To acknowledge the 50th anniversary of the Strax affair, managing editor Cassidy Chisholm examines the period of unrest on the University of New Brunswick campus in 1968.
Graduate student Ken Moore was working as an Aitken House proctor in 1968 when he witnessed students causing a disturbance outside the biology building on the University of New Brunswick campus in Fredericton.
“I was coming out of Aitken House and I probably saw a lot of engineering students, sort of hollering and shouting outside the window, and it looked like it was getting out of hand,” Moore said.
This was just one of the altercations inspired by a period of unrest among students and faculty at UNB during the 1968-69 school year. Eggs would be thrown, protesters would march through campus hoisting signs above their heads, posters would be left on cars and by the end of it, there would even be a coffin-burning.
The source of this unrest was triggered by American UNB physics professor Norman Strax.
The Strax affair
Hired in 1966, Strax came to Fredericton after studying at Princeton and Harvard, bringing with him a passion for justice.
“[Strax] had been involved in student protests at the universities he had attended and he was very much against the war in Vietnam,” said Peter Kent, former executive assistant to UNB president Colin B. Mackay and author of Inventing Academic Freedom: The 1968 Strax Affair at the University of New Brunswick.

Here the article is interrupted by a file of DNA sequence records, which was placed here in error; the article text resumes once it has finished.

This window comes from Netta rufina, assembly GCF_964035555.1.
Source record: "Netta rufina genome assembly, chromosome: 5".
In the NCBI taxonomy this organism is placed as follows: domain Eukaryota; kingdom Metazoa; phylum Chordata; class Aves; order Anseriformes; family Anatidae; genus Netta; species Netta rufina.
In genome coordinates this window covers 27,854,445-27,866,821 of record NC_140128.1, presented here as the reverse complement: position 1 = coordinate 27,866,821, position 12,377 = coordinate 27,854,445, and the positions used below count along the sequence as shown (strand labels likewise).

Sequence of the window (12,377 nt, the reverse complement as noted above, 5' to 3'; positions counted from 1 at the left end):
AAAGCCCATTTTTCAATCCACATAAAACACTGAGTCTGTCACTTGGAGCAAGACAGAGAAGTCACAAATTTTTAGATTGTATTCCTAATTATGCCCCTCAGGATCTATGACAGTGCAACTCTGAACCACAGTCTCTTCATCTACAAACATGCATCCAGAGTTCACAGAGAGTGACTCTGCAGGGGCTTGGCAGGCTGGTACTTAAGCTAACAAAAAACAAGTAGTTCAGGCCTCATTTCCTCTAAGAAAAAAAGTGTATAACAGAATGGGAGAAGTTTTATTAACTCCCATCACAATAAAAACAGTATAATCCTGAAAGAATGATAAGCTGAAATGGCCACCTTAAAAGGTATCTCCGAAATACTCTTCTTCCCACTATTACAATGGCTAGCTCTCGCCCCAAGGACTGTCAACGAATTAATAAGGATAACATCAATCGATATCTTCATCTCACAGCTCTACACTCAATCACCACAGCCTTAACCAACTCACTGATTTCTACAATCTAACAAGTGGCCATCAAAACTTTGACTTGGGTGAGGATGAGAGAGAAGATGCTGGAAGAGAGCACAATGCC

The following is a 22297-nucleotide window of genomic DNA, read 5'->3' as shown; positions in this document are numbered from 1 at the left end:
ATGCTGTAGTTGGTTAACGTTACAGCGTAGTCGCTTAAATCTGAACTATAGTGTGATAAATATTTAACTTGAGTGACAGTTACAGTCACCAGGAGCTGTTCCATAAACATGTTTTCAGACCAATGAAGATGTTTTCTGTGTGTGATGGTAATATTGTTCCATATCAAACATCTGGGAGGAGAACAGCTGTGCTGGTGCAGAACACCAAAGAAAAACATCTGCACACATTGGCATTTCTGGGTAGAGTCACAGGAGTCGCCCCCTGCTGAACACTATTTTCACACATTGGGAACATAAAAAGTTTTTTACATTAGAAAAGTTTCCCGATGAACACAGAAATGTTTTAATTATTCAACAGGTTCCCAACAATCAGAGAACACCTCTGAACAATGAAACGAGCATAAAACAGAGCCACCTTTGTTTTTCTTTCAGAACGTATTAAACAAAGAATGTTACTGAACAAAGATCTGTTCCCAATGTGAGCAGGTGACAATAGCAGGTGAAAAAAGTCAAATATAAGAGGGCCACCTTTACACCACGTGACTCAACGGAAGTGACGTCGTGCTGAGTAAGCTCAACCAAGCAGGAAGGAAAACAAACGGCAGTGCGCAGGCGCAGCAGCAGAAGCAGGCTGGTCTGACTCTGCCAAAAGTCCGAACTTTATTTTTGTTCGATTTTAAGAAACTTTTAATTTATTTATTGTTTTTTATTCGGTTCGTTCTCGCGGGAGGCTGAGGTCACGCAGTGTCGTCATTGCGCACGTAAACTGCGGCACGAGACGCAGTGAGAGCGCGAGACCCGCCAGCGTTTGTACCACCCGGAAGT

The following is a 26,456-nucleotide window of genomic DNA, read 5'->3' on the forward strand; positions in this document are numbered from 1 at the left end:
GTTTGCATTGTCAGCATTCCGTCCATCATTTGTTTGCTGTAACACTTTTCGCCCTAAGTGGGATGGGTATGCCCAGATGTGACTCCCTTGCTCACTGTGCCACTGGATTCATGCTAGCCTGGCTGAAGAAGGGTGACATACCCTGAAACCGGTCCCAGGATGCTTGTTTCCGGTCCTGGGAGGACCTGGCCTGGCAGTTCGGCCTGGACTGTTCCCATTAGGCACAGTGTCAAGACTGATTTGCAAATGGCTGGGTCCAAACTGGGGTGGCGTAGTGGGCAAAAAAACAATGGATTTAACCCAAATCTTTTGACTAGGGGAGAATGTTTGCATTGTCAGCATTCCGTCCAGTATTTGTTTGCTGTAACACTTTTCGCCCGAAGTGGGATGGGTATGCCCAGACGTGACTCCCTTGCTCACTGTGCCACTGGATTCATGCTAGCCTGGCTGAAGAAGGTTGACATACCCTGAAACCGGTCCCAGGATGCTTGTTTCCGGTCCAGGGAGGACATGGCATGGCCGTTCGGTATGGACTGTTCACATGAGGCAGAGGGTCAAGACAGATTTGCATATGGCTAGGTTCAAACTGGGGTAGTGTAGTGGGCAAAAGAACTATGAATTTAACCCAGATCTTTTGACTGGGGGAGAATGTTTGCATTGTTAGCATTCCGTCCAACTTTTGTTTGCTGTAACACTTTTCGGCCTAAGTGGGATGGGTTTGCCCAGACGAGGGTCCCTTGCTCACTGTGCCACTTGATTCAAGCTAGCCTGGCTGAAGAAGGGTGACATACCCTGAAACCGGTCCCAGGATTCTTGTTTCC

“He was shocked by the fact that Canadians students were not more concerned about war in Vietnam or many other things.”
However, Strax made an effort to change how Canadian students thought about the world around them. He encouraged students to fight for what they believed in and by February 1968, UNB students were holding a demonstration protesting the cost of student fees.
Their fervor was inspired and encouraged by Strax.
An opportunity to protest
In September 1968, UNB made student identification cards mandatory. Students had to show them when using the gym, when entering residences and when taking books out of the library.
Moore, who had worked in the library, recalls that Strax and some students thought ID cards were unnecessary.
“Norman Strax and some students had decided that to have to present a card to borrow books from the library was really a front to their freedom of speech and privacy, and although I agreed with their anti-war stance … I certainly didn’t see anything wrong with presenting an ID card to take out book. I didn’t think it was that big of a deal, but they did,” he said.
On Sept. 20, in a form of protest, Strax and his supporters went into the library stacks and retrieved armloads of books which they would ask to check out at the circulation desk.
“[The students] were told by the staff that they would have to present their ID card, and they chose not to do that, so they would leave those books there and go back and get another armload of books,” Moore said.
According to Kent, this “game” was called “Bookie-Book.”
On Sept. 24, after three days of the “game,” President Mackay suspended Strax. He was asked to leave the campus, but instead, Strax fled to his office in Loring Bailey Hall, the biology building.